“If you’re looking for fascinating characters to try to understand, Lance Armstrong is a great one,” Zenovich notes. “I was just interested in seeing the man and what he was doing and how he was coming to terms with what he had done.”
Anyone looking for a contrite Armstrong will not find one in LANCE. In sit-down interviews with Zenovich, he did not walk back his previous doping confession, but neither was he exactly sorrowful. Call him matter of fact.
“Nobody dopes and is honest,” Armstrong tells Zenovich in the documentary. “The only way you can dope and be honest is if nobody ever asks you, which is not realistic. The second somebody asks you, you lie. It might be one lie because you answer it once. Or in my case it might be 10,000 lies because you answer it 10,000 times.”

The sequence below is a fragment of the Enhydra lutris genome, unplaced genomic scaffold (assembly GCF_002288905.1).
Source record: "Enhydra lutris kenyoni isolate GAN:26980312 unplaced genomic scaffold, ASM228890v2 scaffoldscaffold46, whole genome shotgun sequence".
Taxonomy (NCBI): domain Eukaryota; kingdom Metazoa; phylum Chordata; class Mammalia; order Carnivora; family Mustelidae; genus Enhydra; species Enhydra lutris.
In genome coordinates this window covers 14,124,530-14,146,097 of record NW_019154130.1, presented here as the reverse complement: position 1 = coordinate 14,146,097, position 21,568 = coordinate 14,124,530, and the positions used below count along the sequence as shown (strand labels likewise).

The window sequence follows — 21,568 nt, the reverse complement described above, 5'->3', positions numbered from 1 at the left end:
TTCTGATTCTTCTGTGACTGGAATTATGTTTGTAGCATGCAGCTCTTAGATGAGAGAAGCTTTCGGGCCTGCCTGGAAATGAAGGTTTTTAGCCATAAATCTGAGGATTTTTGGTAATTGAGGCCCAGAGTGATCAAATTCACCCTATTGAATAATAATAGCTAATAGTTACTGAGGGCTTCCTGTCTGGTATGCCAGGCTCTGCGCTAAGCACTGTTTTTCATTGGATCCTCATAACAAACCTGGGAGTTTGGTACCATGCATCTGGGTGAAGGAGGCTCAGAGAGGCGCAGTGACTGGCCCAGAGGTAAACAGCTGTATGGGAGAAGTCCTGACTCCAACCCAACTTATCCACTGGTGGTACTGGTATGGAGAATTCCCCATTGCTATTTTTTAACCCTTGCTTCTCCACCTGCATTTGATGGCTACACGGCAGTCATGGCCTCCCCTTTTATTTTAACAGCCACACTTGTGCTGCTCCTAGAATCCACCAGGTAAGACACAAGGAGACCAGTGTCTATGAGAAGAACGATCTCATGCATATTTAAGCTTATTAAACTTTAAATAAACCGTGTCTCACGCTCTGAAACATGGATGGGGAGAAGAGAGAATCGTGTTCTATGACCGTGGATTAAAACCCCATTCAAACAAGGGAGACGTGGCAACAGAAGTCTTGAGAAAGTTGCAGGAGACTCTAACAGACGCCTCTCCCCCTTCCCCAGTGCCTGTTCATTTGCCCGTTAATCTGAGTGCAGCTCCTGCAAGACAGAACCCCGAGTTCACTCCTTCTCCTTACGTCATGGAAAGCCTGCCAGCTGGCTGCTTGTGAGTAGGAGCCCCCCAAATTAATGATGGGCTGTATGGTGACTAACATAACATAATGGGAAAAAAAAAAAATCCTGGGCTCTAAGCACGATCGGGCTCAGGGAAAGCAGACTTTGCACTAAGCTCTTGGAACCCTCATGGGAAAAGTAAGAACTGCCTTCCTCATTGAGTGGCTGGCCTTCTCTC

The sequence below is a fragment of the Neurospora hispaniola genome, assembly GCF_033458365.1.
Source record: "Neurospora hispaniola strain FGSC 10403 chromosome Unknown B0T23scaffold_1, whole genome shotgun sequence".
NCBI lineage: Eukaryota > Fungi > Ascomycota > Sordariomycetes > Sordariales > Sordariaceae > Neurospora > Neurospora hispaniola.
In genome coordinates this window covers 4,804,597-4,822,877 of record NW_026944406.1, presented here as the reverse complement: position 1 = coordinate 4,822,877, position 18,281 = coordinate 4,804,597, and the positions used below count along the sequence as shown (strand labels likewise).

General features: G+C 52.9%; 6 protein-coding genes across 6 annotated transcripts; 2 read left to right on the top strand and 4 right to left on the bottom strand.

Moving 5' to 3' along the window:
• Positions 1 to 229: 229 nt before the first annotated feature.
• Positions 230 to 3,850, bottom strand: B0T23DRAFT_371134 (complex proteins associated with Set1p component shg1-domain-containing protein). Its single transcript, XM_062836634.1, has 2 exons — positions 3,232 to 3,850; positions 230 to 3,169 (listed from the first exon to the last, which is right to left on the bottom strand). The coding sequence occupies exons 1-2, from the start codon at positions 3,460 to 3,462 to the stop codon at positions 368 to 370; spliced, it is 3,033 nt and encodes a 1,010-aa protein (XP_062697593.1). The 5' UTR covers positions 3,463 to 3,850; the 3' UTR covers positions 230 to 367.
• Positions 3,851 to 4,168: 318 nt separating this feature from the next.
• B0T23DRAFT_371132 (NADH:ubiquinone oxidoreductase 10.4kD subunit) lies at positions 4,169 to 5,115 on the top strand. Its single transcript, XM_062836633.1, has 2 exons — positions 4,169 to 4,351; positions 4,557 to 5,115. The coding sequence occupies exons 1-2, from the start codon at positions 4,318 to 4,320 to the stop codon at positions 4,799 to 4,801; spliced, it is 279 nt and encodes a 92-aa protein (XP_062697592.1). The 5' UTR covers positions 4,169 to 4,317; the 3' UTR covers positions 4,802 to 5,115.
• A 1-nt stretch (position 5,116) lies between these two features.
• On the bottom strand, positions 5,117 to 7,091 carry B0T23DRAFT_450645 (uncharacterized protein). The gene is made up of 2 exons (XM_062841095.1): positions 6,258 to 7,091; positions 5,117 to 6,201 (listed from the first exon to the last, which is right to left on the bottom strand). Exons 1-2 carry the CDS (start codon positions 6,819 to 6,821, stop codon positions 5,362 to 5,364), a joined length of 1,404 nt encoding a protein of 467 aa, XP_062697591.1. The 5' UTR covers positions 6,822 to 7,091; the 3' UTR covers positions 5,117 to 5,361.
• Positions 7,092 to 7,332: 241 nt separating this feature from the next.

What compelled Armstrong to use performance enhancing drugs, despite the possible risk to his health? Fellow cyclists told the director if Lance hadn’t used PED, even as gifted an athlete and ferocious competitor as he was, Armstrong would have been relegated to the back of the peloton.
“Based on the interviews I did not just with Lance but others at that crème de la crème level you had to dope at that time,” Zenovich comments. “It wasn’t just Lance Armstrong, [but] Lance took it to a new level.”
At the beginning of the film Zenovich acknowledges the risk of expecting the truth from a man who for years not only presented himself falsely but brutally attacked anyone who dared speak about what he was doing.